Just like a throwback to their sons’ minor hockey days, tips were being offered from all areas of the rink — from the crowd of dads loitering in the stands, drinking coffee solo along the glass, and from the bench. Ontario men Mark Jooris, dad of Josh, and John Monahan, dad of Sean, eventually found common ground watching Sunday’s skate.
Terry Raymond, father of Mason, happily took a tour of the Flames’ dressing room.
Some, like Russell’s dad, were right in the action (“I even offered him a whistle,” chuckled Flames head coach Bob Hartley afterwards).
Others, like Mel Glencross tucked in the corner by himself to analyze, not so much.
“My dad likes to sit away from everyone else,” Curtis Glencross said, grinning. “Russ’s dad, he’s in the hockey business too, so when he comes to the rink, he’s in the trainers’ room talking about skate sharpening and stuff … it’s fun.”
Not that they don’t have a reason to be excited. The trip is basically considered ‘Take your Dad to work’ Day.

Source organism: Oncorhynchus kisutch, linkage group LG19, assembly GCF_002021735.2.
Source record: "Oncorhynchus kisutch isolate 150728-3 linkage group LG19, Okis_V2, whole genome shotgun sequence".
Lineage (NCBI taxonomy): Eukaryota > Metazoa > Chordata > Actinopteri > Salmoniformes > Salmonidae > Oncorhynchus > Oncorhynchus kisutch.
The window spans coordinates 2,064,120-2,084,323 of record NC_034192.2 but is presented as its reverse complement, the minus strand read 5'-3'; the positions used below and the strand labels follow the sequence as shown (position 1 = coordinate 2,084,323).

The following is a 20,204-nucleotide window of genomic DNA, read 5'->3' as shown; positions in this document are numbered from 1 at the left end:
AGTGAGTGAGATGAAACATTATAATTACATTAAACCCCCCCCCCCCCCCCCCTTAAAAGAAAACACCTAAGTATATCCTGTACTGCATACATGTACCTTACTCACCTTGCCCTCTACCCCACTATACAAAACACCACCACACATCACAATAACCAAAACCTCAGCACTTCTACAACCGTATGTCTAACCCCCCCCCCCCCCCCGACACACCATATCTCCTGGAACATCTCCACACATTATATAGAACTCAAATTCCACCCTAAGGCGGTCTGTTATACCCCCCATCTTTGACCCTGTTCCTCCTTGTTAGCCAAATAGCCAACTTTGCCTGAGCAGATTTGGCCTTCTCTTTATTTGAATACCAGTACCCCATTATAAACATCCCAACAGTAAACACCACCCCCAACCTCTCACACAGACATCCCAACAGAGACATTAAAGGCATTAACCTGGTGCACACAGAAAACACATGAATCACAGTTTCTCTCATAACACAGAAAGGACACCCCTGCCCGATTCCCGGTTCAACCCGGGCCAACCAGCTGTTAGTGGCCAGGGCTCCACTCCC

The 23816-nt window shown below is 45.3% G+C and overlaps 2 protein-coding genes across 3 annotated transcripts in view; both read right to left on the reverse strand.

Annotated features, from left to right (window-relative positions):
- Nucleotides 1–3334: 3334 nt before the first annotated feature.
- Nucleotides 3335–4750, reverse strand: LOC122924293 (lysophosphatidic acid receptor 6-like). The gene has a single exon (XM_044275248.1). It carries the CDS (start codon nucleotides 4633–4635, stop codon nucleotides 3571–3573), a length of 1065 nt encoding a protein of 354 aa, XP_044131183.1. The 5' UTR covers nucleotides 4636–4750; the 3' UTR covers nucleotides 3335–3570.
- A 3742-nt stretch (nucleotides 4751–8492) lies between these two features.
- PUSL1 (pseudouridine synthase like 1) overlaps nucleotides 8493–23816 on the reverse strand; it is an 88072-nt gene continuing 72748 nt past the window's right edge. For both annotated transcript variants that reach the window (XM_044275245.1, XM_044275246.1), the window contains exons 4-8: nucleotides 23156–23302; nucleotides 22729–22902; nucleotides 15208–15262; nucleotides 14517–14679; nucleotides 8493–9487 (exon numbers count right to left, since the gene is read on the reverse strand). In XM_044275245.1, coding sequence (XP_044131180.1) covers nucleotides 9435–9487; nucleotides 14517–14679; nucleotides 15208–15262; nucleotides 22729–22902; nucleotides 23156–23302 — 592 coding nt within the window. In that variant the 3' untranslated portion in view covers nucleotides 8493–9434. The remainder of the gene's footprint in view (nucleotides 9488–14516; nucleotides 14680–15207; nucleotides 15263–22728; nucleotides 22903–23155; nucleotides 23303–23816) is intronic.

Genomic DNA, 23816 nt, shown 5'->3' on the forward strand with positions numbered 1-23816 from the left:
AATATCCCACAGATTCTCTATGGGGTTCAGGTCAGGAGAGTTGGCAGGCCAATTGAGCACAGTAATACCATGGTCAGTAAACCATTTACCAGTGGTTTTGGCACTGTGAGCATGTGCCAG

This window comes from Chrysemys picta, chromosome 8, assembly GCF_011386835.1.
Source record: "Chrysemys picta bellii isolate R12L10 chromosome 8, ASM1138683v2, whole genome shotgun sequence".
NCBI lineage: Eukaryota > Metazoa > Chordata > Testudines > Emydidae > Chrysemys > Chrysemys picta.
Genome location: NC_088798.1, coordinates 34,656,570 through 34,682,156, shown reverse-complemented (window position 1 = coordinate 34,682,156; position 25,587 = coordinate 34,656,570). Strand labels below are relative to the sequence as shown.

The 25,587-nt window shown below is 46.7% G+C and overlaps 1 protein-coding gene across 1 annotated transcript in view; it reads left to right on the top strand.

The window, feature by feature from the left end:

“They all look forward it,” Glencross said. “They get a few days off from their jobs and see what our job is all about … they see how hectic it is on the road, too. We’ll get to go golfing and it’s going to be fun.”
Treated to first-class meals, five-star hotels and the cushy team charter, they’re off to enjoy sunny California where the Flames play the San Jose Sharks on Monday and the Los Angeles Kings on Thursday.
Joining the action for the first time from Ottawa is Randy Byron, who had missed last year’s gathering because Paul had just been recalled from the Abbotsford Heat and the timing didn’t work.
“It was kind of hard not having him on the trip,” said Paul Byron, who wound up sticking around the entire 2013-14 season after that. “But, at the time, I was just excited to get called up and didn’t know if I’d be there for one or two games. I would have loved to have my dad there and share the experience.”
After countless early mornings drinking bad arena coffee, trips to cold rinks, and tying skates, a view into the cushy NHL life-style and some quality time is the least their sons’ can do for them.
“There’s not a better way to say thank-you to those dads,” said Hartley. “I told the players this morning, ‘We understand our situation. You want to add motivation, if we can, just spend a few moments to think about your dads … they were there for every second for their sons’ careers. Now we have a chance to spend time in an NHL environment, I think it’s great.” See more…